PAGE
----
Check out our guide to speeding up imports by eliminating unused image sizes.

If you would like even faster imports, check out our Scalability Pro plugin.

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  • Scalability Pro – by WP Intense – speeds up product lookup and other slow-running import-related queries
  • External Images plugin – by WP Intense – eliminates the need to store featured images on your server, speeding up imports and reducing storage requirements
  • WP All Import – the only multi-purpose import plugin we recommend because it’s the only one we’ve found that performs and scales
  • Datafeedr – a great import tool if you’re building an affiliate store

A separate note on scraping

If you wish to import products by scraping them from other sites, you can do so. The easiest way is to use any of these scraping tools below to generate a URL containing the scraped data. Then pass that URL to WP All Import and drag/drop the fields to your destination posts or products.

Hosting

Your host doesn’t really matter. What matters is the stack they provide you. Here are the key essentials you need:

  • SSD disks (not HDD)
  • 1GB ethernet (not 100Mbps)
  • PHP 7+ (not PHP 5.6)
  • MariaDB or PerconaDB or MySQL 8 (not MySQL 5.6)
  • Redis in cache mode (for your object cache)
  • Nginx scales better than Apache, but this is less relevant than the other items above
  • An HTTP accelerator – it could be varnish, or nginx fastcgi_cache or some other accelerator. Cloudflare can also help here or MaxCDN too.
  • A CDN – like Cloudflare or MaxCDN. Use their features to compress and minify your CSS and to change browser expiry dates for static files to a year from now.

We recommend the following hosts, but any that provide the above items will do:

Affiliate Links

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Upgrading your current hosting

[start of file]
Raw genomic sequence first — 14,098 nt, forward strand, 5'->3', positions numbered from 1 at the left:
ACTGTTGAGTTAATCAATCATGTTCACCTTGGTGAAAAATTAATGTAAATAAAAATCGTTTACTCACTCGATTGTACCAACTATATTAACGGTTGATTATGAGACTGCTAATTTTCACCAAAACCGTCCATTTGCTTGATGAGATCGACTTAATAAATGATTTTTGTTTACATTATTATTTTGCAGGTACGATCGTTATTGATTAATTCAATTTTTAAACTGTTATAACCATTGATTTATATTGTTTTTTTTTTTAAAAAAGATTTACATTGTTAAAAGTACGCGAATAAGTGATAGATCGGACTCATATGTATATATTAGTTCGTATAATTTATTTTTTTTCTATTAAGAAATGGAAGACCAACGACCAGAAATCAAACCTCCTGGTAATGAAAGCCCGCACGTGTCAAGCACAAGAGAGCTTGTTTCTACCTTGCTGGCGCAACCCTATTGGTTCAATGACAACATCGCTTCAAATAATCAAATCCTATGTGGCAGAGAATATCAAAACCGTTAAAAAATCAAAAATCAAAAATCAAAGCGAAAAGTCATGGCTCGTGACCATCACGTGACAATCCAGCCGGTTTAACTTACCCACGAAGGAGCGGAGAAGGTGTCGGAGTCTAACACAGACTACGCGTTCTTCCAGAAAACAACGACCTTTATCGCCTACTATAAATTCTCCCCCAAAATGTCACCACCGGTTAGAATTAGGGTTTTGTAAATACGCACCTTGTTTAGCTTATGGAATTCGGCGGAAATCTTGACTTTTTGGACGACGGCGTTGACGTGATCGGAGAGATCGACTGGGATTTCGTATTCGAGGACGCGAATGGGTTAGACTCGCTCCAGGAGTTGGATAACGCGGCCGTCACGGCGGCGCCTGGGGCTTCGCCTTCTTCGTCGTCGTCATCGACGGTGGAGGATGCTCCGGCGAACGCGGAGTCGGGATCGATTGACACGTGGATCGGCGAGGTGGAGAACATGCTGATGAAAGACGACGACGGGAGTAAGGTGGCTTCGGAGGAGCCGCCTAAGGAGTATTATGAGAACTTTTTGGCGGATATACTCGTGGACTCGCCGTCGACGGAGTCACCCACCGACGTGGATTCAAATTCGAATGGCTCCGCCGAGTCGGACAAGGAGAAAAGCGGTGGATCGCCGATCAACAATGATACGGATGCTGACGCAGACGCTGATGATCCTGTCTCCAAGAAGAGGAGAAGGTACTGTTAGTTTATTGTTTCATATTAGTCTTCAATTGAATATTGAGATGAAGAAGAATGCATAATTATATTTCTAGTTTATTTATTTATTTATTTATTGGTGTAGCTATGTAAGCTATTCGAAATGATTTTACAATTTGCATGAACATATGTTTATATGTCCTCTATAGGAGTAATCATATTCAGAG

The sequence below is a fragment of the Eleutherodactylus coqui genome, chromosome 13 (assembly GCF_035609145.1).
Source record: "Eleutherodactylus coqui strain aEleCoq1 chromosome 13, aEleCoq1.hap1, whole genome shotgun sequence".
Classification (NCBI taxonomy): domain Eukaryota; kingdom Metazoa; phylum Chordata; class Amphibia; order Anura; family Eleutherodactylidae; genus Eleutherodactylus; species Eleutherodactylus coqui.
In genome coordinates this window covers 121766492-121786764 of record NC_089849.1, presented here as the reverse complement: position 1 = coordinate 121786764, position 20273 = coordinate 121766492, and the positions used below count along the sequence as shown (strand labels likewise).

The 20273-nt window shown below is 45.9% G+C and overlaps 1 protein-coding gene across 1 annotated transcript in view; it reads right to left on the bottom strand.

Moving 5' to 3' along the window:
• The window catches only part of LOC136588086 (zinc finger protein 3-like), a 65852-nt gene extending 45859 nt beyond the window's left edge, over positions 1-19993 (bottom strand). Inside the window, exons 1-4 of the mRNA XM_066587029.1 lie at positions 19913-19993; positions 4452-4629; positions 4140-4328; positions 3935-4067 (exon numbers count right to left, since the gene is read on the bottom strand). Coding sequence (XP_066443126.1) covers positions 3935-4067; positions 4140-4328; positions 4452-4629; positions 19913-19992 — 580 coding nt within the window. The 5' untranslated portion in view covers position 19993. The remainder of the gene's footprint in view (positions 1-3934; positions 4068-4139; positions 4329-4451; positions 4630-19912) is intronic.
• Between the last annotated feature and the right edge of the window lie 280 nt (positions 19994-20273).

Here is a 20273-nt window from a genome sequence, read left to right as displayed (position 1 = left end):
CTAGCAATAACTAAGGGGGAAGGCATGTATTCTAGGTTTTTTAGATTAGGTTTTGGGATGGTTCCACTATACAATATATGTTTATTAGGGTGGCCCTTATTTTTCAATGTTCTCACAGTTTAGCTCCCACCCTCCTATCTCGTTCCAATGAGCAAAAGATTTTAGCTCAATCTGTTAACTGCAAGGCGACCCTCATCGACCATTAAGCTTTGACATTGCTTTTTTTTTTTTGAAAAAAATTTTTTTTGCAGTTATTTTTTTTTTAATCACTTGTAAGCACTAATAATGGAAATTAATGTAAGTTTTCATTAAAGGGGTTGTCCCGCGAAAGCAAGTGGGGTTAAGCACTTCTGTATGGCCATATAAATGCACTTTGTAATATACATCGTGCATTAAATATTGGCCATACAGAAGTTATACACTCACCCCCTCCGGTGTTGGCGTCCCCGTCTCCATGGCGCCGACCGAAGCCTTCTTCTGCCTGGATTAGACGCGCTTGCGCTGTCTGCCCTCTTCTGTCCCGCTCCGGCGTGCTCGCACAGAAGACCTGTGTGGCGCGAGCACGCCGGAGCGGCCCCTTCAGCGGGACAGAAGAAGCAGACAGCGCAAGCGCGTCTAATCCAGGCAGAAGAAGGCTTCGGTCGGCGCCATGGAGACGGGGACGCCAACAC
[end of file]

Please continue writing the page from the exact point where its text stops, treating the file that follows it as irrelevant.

From the list above, if you have PHP5.6 get that upgraded now! PHP 7+ is 3x faster than PHP5.6. If you have a lot of PHP time being used on your site, this will make a massive impact.

Second would be getting Redis for your object cache.

Third would be upgrading to MySQL 8 or MariaDB.

Fourth would be adding a CDN.

If after all that, your speed is acceptable, then it’s ok to stay with your current hosts.

If you are thinking of moving hosts, go for WP Engine if you want your hand held and all the performance worries dealt with, or with Digital Ocean and one of our stacks if you want control and most bang for your buck.

Improving your page generation speed

Page-caching can’t help you much if you have 1000s of pages. Googlebot will not be getting the cached page, as it does not behave like a user and instead trawls through every page. There are two key issues that cause slow page generation speed.

Too many SQL queries

You may find that as your tables get larger, the number of queries per page increases. This is because some plugins are badly coded and even though they’re only displaying 20 items, they process every item in your database. This includes the official WooCommerce shortcodes for products on sale, best selling products, most popular products and it includes the official attribute widget and the official price filter widget from WooCommerce.

Object caching can help reduce the number of queries, but really you should either eliminate these shortcodes and/or widgets, or replace them with superior shortcodes/widgets that do not case an increase in SQL queries as your DB size increases.

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You can find links to the Redis Cache plugin and W3 Total Cache plugin above.

Slow SQL queries

If you have a large database with large order volume, or large product volume, or large comment volume, or large user counts, then queries will get slower and slower as your site grows. This is because of something called ‘table scans’. I’ve discussed this before on stack overflow.

We built the plugin Scalability Pro specifically to solve and eliminate table scans. It does this by adding good indexes to tables and rewriting some queries to ensure they use the indexes.

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Further Reading

We have tons of guides here on WP Intense. Our mission is to make performance and scalability easy for everyone. We still have a long way to go, but we’re definitely helping.

You can view our other article categories using the link below:

View WP Intense article categories